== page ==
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Although life in Japan can be pretty hectic at times, tea culture is also a central part of life. That means slowing down and taking time to appreciate the small pleasures of a refreshing drink and an exquisitely made snack.
Sakuraco is a monthly subscription box from Japan that aims to bring traditional Japanese snacks and tea culture to the world. If you are interested in traditional Japanese sweets and lifestyle, you will love this box.
Read on for my Sakuraco box review and find out what’s inside!
Disclaimer: Sakuraco sent me a free box to review. This post contains affiliate links. Words and opinions are my own.
What is the Sakuraco box?
Sakuraco is a monthly box of authentic Japanese treats that ships direct from Japan all over the world.
The focus is on products made by traditional makers and small businesses. You can learn about their makers on their website and in the booklet that comes with each box. Many of them are family businesses that have specialised in their craft over years.
Each box has a different theme, such as a region of Japan or a seasonal event. You can order a one-off box as a treat or subscribe for monthly boxes.
Sakuraco is the sister of the TokyoTreat box that I reviewed last week. But whereas TokyoTreat is focused on popular snacks and trendy treats, Sakuraco is focused on traditional flavours and small makers.
What’s inside the Sakuraco box?
Each box contains 15-20 items. These are a mix of sweet and savoury snacks, plus Japanese tea and an item for the home such as chopsticks or a furoshiki cloth.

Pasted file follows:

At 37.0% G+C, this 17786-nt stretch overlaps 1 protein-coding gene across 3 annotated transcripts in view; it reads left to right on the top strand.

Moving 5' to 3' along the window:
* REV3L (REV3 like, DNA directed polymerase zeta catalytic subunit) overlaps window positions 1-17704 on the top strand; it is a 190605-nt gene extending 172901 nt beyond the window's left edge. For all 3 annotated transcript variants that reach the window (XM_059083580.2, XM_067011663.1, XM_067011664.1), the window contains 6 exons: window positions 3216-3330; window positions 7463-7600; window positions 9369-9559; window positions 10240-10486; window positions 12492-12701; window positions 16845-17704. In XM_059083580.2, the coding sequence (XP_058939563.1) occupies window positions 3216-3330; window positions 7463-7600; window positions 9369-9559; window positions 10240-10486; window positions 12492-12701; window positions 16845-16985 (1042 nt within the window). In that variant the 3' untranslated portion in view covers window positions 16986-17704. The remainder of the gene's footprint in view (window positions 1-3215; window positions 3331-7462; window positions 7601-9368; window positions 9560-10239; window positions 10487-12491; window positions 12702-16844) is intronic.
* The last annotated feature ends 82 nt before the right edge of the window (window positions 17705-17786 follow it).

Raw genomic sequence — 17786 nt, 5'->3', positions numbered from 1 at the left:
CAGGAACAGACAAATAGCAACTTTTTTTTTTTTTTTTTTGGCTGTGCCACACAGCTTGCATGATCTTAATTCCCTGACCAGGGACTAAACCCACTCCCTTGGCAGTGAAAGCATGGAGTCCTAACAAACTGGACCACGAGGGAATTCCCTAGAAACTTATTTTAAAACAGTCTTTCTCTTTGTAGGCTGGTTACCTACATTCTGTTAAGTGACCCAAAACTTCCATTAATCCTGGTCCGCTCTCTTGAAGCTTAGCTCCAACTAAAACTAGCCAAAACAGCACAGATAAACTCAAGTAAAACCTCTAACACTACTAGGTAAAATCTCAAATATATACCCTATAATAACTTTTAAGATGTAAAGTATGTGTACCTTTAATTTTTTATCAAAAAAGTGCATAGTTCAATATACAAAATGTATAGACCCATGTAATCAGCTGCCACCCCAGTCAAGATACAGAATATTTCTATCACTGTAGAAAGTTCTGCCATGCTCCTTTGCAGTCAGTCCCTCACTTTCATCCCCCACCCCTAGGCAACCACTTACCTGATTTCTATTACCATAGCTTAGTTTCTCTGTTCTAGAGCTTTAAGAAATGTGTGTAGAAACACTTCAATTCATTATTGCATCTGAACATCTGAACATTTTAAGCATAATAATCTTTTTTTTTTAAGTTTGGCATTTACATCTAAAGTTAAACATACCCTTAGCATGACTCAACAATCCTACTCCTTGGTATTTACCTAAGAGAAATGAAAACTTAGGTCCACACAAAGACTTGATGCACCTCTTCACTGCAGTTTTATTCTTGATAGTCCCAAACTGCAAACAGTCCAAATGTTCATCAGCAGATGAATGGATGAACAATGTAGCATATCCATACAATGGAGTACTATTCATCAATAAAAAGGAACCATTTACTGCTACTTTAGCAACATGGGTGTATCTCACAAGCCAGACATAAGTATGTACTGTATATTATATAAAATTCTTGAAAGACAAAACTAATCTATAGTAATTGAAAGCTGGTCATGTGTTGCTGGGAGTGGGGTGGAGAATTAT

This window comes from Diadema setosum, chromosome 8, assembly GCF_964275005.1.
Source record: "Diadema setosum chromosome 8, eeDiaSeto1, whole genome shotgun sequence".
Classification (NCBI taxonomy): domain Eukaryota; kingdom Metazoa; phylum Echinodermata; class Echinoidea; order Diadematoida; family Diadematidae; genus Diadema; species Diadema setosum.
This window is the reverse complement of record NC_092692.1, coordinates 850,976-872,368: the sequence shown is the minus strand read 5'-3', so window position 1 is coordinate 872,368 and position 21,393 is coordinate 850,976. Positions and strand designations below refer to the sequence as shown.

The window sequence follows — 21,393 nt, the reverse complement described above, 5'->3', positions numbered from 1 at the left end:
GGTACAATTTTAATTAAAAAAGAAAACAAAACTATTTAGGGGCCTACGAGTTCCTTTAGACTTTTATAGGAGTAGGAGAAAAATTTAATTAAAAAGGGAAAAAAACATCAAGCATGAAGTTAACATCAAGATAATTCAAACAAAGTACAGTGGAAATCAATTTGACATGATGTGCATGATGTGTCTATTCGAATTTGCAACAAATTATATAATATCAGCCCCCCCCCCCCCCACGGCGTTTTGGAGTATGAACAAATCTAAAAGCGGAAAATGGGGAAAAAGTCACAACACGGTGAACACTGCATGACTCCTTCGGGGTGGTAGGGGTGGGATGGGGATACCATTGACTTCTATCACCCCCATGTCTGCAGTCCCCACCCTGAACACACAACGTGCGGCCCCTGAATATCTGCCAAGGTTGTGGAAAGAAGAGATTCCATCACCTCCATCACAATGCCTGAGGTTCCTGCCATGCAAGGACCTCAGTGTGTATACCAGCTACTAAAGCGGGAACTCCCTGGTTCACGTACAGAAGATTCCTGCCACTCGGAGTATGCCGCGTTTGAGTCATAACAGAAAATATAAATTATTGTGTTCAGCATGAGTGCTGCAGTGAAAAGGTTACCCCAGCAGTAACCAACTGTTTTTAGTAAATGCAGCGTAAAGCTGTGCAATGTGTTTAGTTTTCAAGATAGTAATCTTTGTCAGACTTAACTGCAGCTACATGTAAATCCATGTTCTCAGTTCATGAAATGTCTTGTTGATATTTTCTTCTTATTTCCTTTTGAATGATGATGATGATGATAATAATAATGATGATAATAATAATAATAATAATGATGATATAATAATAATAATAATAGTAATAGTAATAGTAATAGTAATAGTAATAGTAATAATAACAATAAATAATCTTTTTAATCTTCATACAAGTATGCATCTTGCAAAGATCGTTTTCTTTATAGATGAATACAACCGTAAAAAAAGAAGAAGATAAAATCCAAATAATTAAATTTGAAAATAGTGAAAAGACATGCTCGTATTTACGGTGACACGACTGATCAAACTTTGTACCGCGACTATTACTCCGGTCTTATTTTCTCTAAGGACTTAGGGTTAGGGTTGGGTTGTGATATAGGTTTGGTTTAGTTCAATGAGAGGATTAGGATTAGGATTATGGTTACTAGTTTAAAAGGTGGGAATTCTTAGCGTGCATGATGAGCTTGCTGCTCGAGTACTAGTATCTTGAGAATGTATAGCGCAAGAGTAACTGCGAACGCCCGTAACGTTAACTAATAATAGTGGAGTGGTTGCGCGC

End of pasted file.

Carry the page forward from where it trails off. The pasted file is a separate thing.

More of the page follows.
The snacks include traditional Japanese treats such as mochi, manju, yokan and konpeito sweets and senbei crackers.
Sakuraco sent me a free box to review. I received the August 2022 box, with the theme ‘Okinawa Retreat’. Let’s peek inside!
Here are all the items that came in the August box:
- Okinawa Shikuwasa Jelly
- Blueberry Tart x2
- Okinawa Brown Sugar Bread
- Okinawa Sanpincha x2
- Okinawa Cinnamon Cookie
- Walnut Cookie x2
- Chili Shrimp Arare x2
- Okinawa Brown Sugar Kuzumochi
- Sata Andagi Brown Sugar Donut
- Shikuwasa Manju
- Tannafakuru Brown Sugar Cookie
- Snow Salt Milk Chinsuko x2
- Brown Sugar Karinto
- Ichimatsu Chopsticks
Unboxing was a very nice experience. The items are beautifully arranged in an elegant sakura print box. They were packed in well and there was no damage from transit. On top of the box was a beautiful postcard with a welcome message from the box’s founder.
There was also a booklet in the box with details on each of the items, plus some articles on Okinawan culture and on some of the makers of the products in the box.
Since this was an Okinawan themed box, many of the snacks featured two of Okinawa’s most famous products: shikuwasa (a citrus fruit sometimes called Okinawa limes) and kokuto (brown sugar).
I particularly enjoyed the brown sugar bread and the Shikuwasa jelly!
I was surprised that my box only contained two teabags, since they advertise themselves as based on the Japanese tea culture. I did enjoy the Okinawan Sanpincha tea, but I would have liked to sample some different teas.
I liked that each box contains something for the home! I will be able to enjoy my chopsticks for years, long after the food items have gone.
Who would enjoy a Sakuraco box?